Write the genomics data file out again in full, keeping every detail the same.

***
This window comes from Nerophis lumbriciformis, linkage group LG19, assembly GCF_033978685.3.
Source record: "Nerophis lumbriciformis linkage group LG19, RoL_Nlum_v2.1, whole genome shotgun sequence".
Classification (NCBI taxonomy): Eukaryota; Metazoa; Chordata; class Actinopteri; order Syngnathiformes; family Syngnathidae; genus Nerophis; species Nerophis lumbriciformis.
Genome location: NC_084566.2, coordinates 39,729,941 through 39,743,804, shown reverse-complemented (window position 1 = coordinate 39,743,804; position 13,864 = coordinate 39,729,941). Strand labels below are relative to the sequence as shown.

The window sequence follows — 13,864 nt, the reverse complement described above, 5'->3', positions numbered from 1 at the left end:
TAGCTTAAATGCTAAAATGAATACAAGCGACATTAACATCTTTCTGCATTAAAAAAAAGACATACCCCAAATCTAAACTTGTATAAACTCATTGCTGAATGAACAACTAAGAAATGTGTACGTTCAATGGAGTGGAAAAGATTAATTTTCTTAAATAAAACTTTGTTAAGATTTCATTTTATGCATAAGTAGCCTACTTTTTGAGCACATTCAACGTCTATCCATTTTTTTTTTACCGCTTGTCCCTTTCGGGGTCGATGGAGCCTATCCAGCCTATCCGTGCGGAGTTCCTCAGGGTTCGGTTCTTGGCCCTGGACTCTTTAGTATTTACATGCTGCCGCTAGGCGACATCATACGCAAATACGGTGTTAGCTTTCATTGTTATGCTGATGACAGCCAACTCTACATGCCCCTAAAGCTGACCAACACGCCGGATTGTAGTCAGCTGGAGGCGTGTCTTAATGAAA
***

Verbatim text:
This window comes from Nerophis lumbriciformis, linkage group LG19, assembly GCF_033978685.3.
Source record: "Nerophis lumbriciformis linkage group LG19, RoL_Nlum_v2.1, whole genome shotgun sequence".
Classification (NCBI taxonomy): Eukaryota; Metazoa; Chordata; class Actinopteri; order Syngnathiformes; family Syngnathidae; genus Nerophis; species Nerophis lumbriciformis.
Genome location: NC_084566.2, coordinates 39,729,941 through 39,743,804, shown reverse-complemented (window position 1 = coordinate 39,743,804; position 13,864 = coordinate 39,729,941). Strand labels below are relative to the sequence as shown.

The window sequence follows — 13,864 nt, the reverse complement described above, 5'->3', positions numbered from 1 at the left end:
TAGCTTAAATGCTAAAATGAATACAAGCGACATTAACATCTTTCTGCATTAAAAAAAAGACATACCCCAAATCTAAACTTGTATAAACTCATTGCTGAATGAACAACTAAGAAATGTGTACGTTCAATGGAGTGGAAAAGATTAATTTTCTTAAATAAAACTTTGTTAAGATTTCATTTTATGCATAAGTAGCCTACTTTTTGAGCACATTCAACGTCTATCCATTTTTTTTTTACCGCTTGTCCCTTTCGGGGTCGATGGAGCCTATCCAGCCTATCCGTGCGGAGTTCCTCAGGGTTCGGTTCTTGGCCCTGGACTCTTTAGTATTTACATGCTGCCGCTAGGCGACATCATACGCAAATACGGTGTTAGCTTTCATTGTTATGCTGATGACAGCCAACTCTACATGCCCCTAAAGCTGACCAACACGCCGGATTGTAGTCAGCTGGAGGCGTGTCTTAATGAAA